Between now and midnight on Dec. 31, Americans are expected to open their wallets to churches and nonprofit organizations during the biggest giving season of the year. Nearly a third of giving occurs in December and over 10 percent during the last three days of the year. For many tax incentives matter, but that’s not the only reason we give. Americans also give for religious, moral and altruistic reasons, all of which support our nonprofit sector.
As a result, America is THE most charitable nation on the planet, giving nearly 1.5 percent of our gross domestic product annually. However, this impressive charitable spirit is under threat from grinches — including Elizabeth Warren and Bernie Sanders — who would reduce and discourage private giving. Measures that discourage giving put at risk work that improve and even save lives and move our society toward greater progress, equality, and prosperity.
Americans gave $428 billion in 2018 to causes as varied as homeless shelters and children’s medical research. This was a 1.1 percent decrease from 2017. If mega gifts from the Bill and Melinda Gates Foundation or million-dollar donations to universities come to mind, you’re missing just how wide-spread private giving is. Individuals comprise the majority of national giving, making 68 percent of all donations. While high-earning households give the most in absolute dollars, poor households give a greater proportion of their incomes.
Religion and religiosity is the most significant factor driving private giving. People who attend two services a month or more give four times as much as those who do not — and not just giving to religious causes but secular ones.
As fewer Americans identify as religious and eschew service attendance, charitable giving will continue to fall. Declines in religious giving already reflect this trend. While these demographic changes are troubling, it is just one challenge that the charitable sector faces. Proposals to impose wealth taxes or limit the charitable deduction are another threat.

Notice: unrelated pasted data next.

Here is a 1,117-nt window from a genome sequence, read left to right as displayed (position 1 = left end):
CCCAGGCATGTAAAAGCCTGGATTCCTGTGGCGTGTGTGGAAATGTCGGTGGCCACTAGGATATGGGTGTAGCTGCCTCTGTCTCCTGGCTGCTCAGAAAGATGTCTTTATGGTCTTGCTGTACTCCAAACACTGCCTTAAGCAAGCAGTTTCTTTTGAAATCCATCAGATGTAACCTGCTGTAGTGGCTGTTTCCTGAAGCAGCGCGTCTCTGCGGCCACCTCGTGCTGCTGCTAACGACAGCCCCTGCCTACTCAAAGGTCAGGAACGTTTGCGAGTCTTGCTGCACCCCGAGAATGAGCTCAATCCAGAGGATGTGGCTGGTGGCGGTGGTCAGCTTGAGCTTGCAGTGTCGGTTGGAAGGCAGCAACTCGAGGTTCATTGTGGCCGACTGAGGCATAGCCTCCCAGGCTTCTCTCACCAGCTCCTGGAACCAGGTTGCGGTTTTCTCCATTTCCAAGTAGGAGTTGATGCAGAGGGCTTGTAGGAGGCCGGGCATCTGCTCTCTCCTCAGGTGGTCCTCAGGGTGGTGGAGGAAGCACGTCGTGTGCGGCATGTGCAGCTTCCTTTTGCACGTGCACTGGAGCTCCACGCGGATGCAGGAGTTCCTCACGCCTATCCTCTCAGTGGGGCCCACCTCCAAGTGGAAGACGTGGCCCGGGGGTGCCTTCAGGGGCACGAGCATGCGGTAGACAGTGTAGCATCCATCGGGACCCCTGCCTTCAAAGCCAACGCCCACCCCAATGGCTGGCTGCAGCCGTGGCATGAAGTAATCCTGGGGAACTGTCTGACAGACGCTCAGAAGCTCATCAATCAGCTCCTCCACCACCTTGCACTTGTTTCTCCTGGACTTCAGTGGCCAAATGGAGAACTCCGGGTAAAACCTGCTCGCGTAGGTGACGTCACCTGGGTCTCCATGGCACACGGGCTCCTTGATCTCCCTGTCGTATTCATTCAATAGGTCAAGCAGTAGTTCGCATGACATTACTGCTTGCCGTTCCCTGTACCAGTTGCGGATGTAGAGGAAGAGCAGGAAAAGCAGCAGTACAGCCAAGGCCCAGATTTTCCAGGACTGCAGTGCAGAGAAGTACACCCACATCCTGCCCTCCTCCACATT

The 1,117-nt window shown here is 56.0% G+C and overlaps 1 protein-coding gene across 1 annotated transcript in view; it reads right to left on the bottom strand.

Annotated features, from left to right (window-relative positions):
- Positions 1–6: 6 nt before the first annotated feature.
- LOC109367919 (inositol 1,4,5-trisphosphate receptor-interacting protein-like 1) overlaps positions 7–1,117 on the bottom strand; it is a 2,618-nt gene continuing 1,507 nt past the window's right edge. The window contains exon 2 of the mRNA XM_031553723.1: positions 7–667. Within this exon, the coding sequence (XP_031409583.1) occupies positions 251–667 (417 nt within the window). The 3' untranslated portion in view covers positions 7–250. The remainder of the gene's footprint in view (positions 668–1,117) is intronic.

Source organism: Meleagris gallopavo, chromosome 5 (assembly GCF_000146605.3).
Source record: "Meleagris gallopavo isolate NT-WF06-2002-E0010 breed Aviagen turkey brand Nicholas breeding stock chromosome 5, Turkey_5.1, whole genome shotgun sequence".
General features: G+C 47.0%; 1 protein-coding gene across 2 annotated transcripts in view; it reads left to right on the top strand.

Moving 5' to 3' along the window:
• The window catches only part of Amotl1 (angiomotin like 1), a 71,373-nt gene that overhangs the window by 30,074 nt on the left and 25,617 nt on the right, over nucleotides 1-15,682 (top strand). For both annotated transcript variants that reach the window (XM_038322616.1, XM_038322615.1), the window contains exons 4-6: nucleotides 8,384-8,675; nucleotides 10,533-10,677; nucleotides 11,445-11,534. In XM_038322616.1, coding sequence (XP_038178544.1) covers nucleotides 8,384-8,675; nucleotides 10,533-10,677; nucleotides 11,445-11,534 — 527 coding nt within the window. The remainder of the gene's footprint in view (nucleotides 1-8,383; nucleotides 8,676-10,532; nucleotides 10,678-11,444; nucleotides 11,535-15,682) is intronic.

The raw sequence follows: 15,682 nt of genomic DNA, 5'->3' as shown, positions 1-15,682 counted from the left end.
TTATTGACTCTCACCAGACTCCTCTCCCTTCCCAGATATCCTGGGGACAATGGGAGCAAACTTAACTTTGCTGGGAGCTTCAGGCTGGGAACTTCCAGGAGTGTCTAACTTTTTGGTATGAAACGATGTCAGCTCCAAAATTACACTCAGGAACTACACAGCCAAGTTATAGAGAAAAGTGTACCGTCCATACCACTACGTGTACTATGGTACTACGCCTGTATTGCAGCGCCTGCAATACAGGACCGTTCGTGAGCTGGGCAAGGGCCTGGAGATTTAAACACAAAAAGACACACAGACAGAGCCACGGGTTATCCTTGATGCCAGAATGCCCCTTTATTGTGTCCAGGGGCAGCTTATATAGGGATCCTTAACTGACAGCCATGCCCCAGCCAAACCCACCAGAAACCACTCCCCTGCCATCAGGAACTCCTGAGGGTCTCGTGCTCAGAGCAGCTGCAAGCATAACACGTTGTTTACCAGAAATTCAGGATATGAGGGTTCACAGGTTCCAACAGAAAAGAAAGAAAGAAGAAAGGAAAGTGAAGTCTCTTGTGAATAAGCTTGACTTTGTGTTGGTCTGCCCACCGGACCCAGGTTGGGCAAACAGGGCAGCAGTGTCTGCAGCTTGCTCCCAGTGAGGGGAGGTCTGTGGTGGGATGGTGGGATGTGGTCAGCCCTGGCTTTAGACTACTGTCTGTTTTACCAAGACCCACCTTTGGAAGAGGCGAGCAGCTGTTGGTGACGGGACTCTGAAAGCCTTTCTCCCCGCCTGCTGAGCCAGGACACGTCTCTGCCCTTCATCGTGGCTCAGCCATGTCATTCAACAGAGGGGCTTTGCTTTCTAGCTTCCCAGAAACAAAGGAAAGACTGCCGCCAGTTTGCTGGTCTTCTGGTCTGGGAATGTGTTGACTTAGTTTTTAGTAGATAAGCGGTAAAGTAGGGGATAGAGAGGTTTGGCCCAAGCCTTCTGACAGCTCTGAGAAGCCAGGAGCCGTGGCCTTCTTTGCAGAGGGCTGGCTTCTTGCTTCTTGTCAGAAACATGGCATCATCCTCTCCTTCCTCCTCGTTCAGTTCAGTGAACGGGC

The charitable deduction is an important tax incentive that encourages Americans to give. High-income taxpayers are more responsive to changes to the charitable deduction because they are more likely to itemize deductions and face higher tax rates. According to the Tax Policy Center, the 10 percent of households who itemize will provide about 60 percent of charitable giving.
Some lawmakers have proposed limiting the use of the charitable deduction. President Obama proposed a cap on all itemized deductions for high-income households to help fund the Affordable Care Act efforts, an idea that is likely to be resurrected again. Massachusetts Sen. Elizabeth Warren has proposed taxing wealth at $50 million and a 3-percent annual tax on assets in excess of $1 billion. Vermont Sen. Bernie Sanders has a wealth tax plan of his own.
Advocates of reducing deductions for charitable giving imply that it’s only the very wealthy who will be effected and who will carry a bigger burden, but really it’s charities and those they serve will suffer. Taxpayers who are motivated by the tax savings will close their wallets when taxes rise or their ability to claim charitable gifts falls.
There have also been calls for policymakers to limit the charitable deduction only to human service organizations such as soup kitchens and homeless shelters. This is a dangerous slippery slope that would erode the diversity of the charitable sector by starving the educational, medical, cultural, and social causes that enrich our lives and communities.
Some proponents of increased taxes are okay with the flight of private dollars from charitable causes because they believe that government will do a better job with those resources. But this attitude undermines the very spirit of private charitable giving and is unlikely to lead to better outcomes for society.
From our founding, Americans have held a we-can-do approach to solving problems in our communities, country, and worldwide. Rather than waiting for government to fix problems, we unite and get our hands dirty trying to help. We come together to clean up neighborhoods ravished by tornados and at Christmas we chip in to purchase gifts for children whose parents are incarcerated. We give and help in targeted and personalized ways that one-size-fits-none big-government programs simply cannot.
Soaking the rich and draining the charitable sector to fill up government coffers are not effective policy solutions, and Americans should reject those grinches who would starve our nonprofit sector and rob our nation of its unique and admirable charitable spirit.